There’s an excellent post on comms2point0 by Emily Taylor on how to deal with criticism on behalf of an organisation. That’s when people get angry about a project that isn’t going down well or some other aspect of what your employer is doing. It’s a great post. You can read it here.

But in an off-line conversation, I was also reminded that a thick skin is also something you need. It’ssomething I’ve blogged about before.

There are anecdotes of unpleasant trolling of staff. Thankfully, that’s rare.

But I’m struck by a dedicated local government officer who looks after a corporate account who told me: “I don’t look at Twitter in the evening now. I have enough of people telling me I’m an idiot between 9 and 5.”

There’s some excellent advice on staying positive online if you are getting cheesed off with your friends’ perfect baby pictures when you are, say, a new parent. Use the off switch. Unfriend. But when you are running a corporate account it’s not so easy.

For five years I ran a corporate Twitter account and was responsible for the training of more than 60 others.

Advice for people who speak online for an organisation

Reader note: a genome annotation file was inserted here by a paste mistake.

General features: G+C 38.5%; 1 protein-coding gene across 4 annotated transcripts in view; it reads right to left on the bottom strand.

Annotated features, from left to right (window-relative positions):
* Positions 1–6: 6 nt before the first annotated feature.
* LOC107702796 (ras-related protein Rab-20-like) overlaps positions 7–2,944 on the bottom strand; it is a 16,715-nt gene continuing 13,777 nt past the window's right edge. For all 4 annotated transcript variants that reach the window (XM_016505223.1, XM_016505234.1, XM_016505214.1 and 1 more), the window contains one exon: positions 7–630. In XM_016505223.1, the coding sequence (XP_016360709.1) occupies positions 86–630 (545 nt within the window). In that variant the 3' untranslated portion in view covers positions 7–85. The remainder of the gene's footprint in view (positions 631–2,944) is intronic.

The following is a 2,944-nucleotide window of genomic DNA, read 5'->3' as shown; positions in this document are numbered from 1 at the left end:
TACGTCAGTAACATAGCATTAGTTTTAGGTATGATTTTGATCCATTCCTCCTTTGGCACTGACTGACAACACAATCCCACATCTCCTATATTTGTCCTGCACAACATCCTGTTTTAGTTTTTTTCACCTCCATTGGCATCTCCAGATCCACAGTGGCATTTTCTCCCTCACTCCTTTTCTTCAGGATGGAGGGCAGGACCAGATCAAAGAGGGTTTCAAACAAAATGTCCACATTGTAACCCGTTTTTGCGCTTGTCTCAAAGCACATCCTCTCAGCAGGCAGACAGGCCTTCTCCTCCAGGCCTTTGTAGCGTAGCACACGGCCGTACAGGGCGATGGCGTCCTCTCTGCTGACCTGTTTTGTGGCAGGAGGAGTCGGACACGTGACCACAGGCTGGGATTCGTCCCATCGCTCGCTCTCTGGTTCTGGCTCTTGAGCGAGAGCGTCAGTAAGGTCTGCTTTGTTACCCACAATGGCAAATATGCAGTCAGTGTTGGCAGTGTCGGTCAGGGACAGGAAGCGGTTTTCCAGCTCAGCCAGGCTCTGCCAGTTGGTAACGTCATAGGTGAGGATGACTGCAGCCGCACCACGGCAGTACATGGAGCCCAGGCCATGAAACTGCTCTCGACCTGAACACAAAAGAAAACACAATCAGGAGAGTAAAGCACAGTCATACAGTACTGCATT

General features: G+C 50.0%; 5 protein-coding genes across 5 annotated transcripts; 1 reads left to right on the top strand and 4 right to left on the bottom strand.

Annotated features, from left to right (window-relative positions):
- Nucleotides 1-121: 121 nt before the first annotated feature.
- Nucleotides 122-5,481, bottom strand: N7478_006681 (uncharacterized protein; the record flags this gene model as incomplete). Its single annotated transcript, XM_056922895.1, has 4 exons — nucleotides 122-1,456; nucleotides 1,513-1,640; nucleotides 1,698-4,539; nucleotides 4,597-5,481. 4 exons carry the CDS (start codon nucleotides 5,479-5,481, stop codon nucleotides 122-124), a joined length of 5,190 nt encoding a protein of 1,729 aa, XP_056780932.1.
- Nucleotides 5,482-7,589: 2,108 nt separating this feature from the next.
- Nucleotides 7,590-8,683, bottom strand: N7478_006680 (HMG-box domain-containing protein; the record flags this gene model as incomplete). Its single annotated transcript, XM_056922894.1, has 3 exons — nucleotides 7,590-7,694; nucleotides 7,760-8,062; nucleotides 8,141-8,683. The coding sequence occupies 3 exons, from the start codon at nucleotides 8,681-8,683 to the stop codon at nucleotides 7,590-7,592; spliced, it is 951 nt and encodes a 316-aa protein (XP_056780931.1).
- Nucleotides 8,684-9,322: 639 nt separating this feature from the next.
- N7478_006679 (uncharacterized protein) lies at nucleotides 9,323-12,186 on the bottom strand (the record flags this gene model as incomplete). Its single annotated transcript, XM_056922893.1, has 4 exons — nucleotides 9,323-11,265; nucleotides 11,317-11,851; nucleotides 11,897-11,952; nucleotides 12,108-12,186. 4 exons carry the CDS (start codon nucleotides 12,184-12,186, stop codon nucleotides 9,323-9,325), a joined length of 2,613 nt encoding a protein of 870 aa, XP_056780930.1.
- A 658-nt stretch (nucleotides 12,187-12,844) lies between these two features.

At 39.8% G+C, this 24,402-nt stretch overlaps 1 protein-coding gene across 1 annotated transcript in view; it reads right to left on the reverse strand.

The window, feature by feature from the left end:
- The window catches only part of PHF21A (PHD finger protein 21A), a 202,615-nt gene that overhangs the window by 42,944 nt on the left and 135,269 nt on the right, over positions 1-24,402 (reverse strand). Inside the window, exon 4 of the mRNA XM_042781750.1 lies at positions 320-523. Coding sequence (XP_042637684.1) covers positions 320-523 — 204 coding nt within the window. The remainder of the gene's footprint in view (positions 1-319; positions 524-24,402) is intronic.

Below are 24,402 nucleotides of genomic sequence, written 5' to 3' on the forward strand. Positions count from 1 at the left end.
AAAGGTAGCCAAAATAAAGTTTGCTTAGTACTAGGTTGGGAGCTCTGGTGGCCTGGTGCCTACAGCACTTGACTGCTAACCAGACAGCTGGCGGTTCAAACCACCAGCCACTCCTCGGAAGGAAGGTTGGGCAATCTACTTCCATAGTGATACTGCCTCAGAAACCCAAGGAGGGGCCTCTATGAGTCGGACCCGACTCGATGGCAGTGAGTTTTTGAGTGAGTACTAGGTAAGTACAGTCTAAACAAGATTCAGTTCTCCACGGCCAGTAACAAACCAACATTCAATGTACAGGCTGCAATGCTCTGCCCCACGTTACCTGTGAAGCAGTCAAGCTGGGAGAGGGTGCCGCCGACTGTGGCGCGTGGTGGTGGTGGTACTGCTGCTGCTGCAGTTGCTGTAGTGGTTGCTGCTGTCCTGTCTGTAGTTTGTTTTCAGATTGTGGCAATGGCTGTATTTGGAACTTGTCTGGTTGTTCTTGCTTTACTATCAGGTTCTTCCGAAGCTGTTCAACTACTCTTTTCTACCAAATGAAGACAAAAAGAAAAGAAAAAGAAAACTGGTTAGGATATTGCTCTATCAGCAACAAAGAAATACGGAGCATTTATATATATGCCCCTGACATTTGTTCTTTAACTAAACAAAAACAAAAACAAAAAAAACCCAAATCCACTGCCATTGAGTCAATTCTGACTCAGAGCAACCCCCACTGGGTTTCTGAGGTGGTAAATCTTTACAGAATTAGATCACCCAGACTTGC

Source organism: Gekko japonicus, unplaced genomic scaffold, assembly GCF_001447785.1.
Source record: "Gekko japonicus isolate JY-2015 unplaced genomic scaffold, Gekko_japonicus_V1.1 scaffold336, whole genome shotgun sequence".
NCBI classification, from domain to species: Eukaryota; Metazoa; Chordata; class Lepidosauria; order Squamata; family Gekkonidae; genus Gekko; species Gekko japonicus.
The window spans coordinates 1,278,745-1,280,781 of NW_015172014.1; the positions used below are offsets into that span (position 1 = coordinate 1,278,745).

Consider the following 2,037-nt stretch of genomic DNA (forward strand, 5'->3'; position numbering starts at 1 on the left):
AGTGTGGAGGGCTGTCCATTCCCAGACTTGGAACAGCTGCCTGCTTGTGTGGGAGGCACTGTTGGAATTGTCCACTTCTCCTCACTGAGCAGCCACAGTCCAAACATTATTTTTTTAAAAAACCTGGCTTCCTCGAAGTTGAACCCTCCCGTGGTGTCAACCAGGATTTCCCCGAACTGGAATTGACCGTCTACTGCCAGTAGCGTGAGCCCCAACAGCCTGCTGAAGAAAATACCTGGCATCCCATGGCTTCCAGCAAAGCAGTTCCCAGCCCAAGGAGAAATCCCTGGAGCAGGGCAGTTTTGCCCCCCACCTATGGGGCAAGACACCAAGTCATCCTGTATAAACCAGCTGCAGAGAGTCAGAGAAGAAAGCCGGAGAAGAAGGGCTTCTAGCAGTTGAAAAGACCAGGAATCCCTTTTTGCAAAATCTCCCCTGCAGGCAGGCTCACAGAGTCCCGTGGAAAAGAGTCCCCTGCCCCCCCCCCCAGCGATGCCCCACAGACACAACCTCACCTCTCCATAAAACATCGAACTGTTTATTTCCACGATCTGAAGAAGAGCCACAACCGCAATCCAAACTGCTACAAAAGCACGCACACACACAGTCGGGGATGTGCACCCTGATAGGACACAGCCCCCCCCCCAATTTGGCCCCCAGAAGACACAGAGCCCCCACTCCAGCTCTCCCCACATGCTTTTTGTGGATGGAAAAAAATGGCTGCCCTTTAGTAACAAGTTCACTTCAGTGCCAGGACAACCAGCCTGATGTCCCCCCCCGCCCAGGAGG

What advice did I give above and beyond the points made in Lucy’s post?

Don’t take it personally.

Count to 10 before replying.

Never argue with an idiot. They bring you down to their level and to a passer-by it’s just two idiots arguing.

Talk to a colleague or a friend if you feel things are getting on top of you. Blow off steam.

Ask – or maybe even let – a colleague to step in and take over for a while.

If you feel it becoming an issue talk to someone and make your line manager aware. Stress is a workplace issue and your employer has a duty to you. Asking for help isn’t being weak it’s being strong.

Have set hours when you will deal with stuff and time when you won’t. You are not on 24/7.

You’re not alone.

Picture credit: Ben Tesch / Flickr / https://flic.kr/p/4LEz6H


ANTI-SOCIAL: What are you going to do about love and hate in 2016?

4053398162_31444711b1_bBack when I was a journalist I used to cover Magistrates’ court a couple of times a week.

It was a mundane list of people charged with minor driving offences with the odd murder thrown in.

There were two characters to look out for. One was ‘Tipton.’ Most of the time he wore a woolly hat because he’d got drunk once and self-tattooed his forehead. Only he used the mirror so the word was written backwards.

Another character was ‘Love and Hat.’ He’d had ‘Love and Hate’ tattoed on his knuckles but an industrial accident robbed him of a vowel from ‘Hate.’